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G FORCE | DEBORAH BALL

Inside the House of Versace

Deborah Ball, a Wall Street Journal reporter, has written a book detailing the rise and fall of the company founded by legendary Italian fashion designer Gianni Versace. Deborah Ball, a Wall Street Journal reporter, has written a book detailing the rise and fall of the company founded by legendary Italian fashion designer Gianni Versace.
By Sam Allis
Globe Staff / April 15, 2010

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Wall Street Journal reporter Deborah Ball has worked as a journalist in Europe, largely in Italy, for the past 15 years. Fluent in Italian, she covered European luxury goods for the paper, and in the process gained a rich understanding of the fashion world as well. Exploiting the sources she acquired on the beat and elsewhere, she has written a knowing book about the rise and fall of Italian fashion designer Gianni Versace called “House of Versace: The Untold Story of Genius, Murder and Survival.’’ Ball, a West Roxbury native, divides her time between Zurich and Milan. We caught up with her on the phone recently.

Q. Why Versace?

A. It was a story waiting to be written. It’s so dramatic — the personal and business, the family drama. It’s rags to riches back to rags again. It was all there.

Q. Versace came from a poor region in southern Italy. How was he received by the Milanese?

A. He arrived with a different accent, different manners. The Milanese turned their noses up at him. Prada and Armani were from the north and were more accepted. The Milanese always resented that he bought an incredible palace there. It was really in their face. He never liked Milan. [His sister] Donatella found it suffocating.

Q. Tell me about Donatella, who is best known to many of us for fast living and drug abuse?

A. Donatella was 10 years younger than Gianni. but they had an extraordinary bond. They were like twins, they had a sixth sense. She became his muse — a much younger, hip woman in the ’70s — his inspiration from the very beginning. She was the model for his first designs. She always hated her body, the stocky peasant look.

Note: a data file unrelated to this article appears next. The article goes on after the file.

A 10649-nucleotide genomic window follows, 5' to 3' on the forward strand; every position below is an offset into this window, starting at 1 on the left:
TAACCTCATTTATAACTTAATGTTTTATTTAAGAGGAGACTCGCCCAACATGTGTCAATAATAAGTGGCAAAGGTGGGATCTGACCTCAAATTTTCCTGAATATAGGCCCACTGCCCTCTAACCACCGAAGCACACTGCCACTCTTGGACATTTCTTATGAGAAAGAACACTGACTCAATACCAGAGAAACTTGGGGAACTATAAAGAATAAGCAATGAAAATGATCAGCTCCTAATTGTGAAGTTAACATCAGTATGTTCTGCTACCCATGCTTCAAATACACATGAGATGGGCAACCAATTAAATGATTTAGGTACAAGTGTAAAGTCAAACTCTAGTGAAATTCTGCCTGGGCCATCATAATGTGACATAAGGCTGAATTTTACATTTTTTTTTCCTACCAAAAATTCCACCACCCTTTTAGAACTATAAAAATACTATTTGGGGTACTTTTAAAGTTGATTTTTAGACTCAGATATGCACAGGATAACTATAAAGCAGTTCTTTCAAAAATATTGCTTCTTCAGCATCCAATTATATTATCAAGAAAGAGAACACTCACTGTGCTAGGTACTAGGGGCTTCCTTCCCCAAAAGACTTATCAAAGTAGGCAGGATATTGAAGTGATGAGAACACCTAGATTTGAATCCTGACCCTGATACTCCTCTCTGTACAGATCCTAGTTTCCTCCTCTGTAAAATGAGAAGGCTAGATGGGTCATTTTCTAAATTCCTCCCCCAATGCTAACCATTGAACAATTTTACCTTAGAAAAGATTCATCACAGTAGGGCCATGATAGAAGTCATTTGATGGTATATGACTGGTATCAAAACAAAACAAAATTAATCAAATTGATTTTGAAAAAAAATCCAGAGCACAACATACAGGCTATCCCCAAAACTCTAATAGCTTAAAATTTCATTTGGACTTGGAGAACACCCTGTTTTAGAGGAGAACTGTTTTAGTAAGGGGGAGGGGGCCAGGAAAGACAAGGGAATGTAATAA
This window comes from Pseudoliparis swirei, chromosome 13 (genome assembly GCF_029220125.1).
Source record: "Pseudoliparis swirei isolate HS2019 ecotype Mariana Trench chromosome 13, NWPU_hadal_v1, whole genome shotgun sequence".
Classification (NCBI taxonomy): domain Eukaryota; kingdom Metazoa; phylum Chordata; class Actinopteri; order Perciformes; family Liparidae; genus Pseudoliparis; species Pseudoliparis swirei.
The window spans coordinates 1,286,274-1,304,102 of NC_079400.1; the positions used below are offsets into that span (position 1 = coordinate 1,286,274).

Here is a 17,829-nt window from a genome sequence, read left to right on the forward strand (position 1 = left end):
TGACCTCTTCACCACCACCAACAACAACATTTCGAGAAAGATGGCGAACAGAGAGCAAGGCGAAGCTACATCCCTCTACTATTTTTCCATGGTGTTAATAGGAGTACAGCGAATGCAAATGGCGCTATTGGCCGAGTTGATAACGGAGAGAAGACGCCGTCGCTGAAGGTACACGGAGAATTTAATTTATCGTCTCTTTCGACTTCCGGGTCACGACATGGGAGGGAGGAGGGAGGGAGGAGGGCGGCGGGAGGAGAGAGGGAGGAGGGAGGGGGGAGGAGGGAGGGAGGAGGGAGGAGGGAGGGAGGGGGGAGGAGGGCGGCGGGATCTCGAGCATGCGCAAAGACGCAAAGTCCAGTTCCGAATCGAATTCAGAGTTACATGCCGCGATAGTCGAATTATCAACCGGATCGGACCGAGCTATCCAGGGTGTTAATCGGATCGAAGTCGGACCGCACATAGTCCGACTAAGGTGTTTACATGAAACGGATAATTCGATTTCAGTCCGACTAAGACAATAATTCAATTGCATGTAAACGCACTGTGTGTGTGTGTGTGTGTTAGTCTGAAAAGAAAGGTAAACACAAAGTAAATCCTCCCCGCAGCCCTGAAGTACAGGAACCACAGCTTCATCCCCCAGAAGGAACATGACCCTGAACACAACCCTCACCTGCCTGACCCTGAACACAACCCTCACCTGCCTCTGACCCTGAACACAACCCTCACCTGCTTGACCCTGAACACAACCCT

Q. And she ran the company after Gianni’s death?

A. Yes, but her personal and professional behavior were out of control. The company was spinning out of control. She hit bottom in 2004 and was doing coke every day. There was a family intervention and she’s clean and sober now. She’s very open about it.

Q. What was the rivalry between Versace and Giorgio Armani like?

A. Both came up at the same time in the ’70s. Anna Wintour said Armani dresses the wife and Versace dresses the mistress. They were the two poles of Italian fashion we know today. They hated each other. They couldn’t have been more different. The classic Versace look was super sexy, vixen. Fun, fast, glamorous. Armani made classics. He was all about control and discipline.

Q. What happened after Versace died?

A. Things got so bad that the creditors moved in. The company couldn’t repay its debt. Today, it’s stabilized, but an enormous gap opened up with companies like Prada and Gucci. Armani’s revenues are six times the size of Versace today.

Q. So what is left of the House of Versace now?

A. It’s a niche brand with an outsized image. It never fully recovered from Gianni’s death. It will stay a niche company.